All four of the 2014 Easter Bunnies have been listed and are happily settling in to the Coldham Bunny Warren, and Cy Bear will be posting about them in the next edition.  Meanwhile, I'm doing what was intended to be a replacement Mr. Brown Rabbit - but somehow has become a One of a Kind New Brown Rabbit.   I found some fabric that just begged to be used for this purpose.  I'll do the original replacement one when I've completed this one.  He's got his trousers and waistcoat on, the coat is almost ready to be sewn into place, but I've decided to experiment with his neck wear before completing the coat.  Then, it's forward into the battle of fixing the leather boots in place!
See you all soon.  Isobel
Coldham Cuddlies Clinic

Friday, 21 March 2014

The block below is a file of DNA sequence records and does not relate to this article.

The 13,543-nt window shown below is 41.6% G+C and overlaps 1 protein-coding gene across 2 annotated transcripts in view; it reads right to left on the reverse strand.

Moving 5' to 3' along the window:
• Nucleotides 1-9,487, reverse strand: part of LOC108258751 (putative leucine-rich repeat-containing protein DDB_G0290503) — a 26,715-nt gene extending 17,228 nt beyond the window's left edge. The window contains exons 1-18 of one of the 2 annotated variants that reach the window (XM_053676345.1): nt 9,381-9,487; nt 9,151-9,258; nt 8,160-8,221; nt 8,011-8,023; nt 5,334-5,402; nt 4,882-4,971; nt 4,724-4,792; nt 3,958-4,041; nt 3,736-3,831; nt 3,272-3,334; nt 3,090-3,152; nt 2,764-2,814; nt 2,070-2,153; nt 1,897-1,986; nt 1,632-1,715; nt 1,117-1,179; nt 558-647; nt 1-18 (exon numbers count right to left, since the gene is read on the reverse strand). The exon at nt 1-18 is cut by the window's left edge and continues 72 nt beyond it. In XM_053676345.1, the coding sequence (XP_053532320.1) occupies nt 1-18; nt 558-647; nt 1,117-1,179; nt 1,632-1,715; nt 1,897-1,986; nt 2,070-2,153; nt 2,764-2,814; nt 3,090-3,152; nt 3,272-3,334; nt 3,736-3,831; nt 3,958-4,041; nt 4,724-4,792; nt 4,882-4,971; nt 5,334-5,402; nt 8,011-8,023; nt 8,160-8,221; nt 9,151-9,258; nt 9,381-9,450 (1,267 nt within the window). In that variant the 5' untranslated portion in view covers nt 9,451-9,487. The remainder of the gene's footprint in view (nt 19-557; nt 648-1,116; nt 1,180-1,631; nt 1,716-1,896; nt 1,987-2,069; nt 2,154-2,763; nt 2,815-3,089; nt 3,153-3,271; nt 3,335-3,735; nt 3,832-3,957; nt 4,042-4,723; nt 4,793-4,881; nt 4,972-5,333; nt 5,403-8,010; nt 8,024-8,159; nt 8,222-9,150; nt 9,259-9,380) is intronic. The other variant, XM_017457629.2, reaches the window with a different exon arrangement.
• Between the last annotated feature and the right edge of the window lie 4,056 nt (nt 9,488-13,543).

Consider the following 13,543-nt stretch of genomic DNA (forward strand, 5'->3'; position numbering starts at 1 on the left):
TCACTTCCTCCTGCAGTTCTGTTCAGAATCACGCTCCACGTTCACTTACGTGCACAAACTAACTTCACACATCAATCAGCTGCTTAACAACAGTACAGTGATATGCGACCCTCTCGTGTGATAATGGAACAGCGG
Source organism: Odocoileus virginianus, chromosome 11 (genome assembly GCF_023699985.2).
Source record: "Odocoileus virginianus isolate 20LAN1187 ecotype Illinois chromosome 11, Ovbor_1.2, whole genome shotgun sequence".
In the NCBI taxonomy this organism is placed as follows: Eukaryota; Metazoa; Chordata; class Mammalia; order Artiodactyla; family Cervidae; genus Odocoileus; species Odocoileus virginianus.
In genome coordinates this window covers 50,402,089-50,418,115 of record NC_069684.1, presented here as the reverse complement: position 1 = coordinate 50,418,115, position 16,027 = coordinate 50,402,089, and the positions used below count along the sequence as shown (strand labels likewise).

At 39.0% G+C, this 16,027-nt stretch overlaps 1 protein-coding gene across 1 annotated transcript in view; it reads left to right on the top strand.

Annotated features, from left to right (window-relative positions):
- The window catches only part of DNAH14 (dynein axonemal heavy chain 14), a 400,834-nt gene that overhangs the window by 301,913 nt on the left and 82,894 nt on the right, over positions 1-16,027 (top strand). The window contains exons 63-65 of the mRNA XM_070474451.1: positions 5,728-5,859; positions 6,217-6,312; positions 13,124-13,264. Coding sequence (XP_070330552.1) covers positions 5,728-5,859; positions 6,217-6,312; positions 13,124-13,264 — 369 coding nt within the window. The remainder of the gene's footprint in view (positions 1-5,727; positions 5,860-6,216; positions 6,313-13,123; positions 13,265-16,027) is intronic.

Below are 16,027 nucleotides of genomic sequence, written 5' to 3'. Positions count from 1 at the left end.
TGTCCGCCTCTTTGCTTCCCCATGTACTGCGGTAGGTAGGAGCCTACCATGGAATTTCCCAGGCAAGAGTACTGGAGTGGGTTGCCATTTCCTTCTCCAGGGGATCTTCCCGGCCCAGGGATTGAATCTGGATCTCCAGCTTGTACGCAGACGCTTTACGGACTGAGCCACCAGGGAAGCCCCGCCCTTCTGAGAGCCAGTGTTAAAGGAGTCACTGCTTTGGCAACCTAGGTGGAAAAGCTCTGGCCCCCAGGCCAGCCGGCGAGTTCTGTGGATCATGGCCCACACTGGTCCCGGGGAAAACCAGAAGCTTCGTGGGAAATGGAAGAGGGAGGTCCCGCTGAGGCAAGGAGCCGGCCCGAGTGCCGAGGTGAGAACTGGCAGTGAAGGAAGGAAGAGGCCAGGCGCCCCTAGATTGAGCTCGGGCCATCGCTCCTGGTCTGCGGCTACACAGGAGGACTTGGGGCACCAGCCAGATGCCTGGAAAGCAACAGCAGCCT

How the replacement Fox Head Slippers are made

Good evening everyone:  sorry to have been absent for so long, but really I seem to spend so much time everywhere else on Etsy, Facebook (not as much as I should - because I've still not got it completely sorted), Twitter and the like, that alas, the blog is not getting as much attention as heretofore  The problem is not aided by the rate at which time seems to be passing either - I mean, here we are - the middle of March! Where on earth did January and February go?
Anyway, I did promise several posts ago to let you into the "secret" of how I make my slippers, so here we go.
The pattern I use was provided for me by the wonderful Laura Curtin who was the original inspiration for all the 2013 Cuddlies Novelty Slippers.  She found the kids slippers pattern - and ones for men - while she scoured the internet for patterns to get me going, and while I was making the first paid - our Yellow Rabbit Head Plush Slippers.  The ladies ones I worked out for myself, and am still amending as I go. 
The Kids' slippers come in Small (which tend to fit children who are just moving into the Children's shoe sizes - from those that they wear as babies and toddlers.  Here in the UK, that tends to be at aged 3.  The medium ones fit 4-5 year olds